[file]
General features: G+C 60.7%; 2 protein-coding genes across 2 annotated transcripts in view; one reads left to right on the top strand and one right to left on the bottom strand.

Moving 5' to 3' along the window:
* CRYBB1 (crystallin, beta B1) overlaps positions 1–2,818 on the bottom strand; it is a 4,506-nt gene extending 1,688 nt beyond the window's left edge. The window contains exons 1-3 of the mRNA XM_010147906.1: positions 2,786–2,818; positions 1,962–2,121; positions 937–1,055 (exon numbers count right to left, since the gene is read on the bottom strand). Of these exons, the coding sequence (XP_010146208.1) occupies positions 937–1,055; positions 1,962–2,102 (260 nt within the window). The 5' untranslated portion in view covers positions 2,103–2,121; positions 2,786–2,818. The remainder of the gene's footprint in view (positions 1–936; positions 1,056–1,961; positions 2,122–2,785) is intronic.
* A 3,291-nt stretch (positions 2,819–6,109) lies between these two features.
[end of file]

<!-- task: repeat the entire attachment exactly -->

General features: G+C 60.7%; 2 protein-coding genes across 2 annotated transcripts in view; one reads left to right on the top strand and one right to left on the bottom strand.

Moving 5' to 3' along the window:
* CRYBB1 (crystallin, beta B1) overlaps positions 1–2,818 on the bottom strand; it is a 4,506-nt gene extending 1,688 nt beyond the window's left edge. The window contains exons 1-3 of the mRNA XM_010147906.1: positions 2,786–2,818; positions 1,962–2,121; positions 937–1,055 (exon numbers count right to left, since the gene is read on the bottom strand). Of these exons, the coding sequence (XP_010146208.1) occupies positions 937–1,055; positions 1,962–2,102 (260 nt within the window). The 5' untranslated portion in view covers positions 2,103–2,121; positions 2,786–2,818. The remainder of the gene's footprint in view (positions 1–936; positions 1,056–1,961; positions 2,122–2,785) is intronic.
* A 3,291-nt stretch (positions 2,819–6,109) lies between these two features.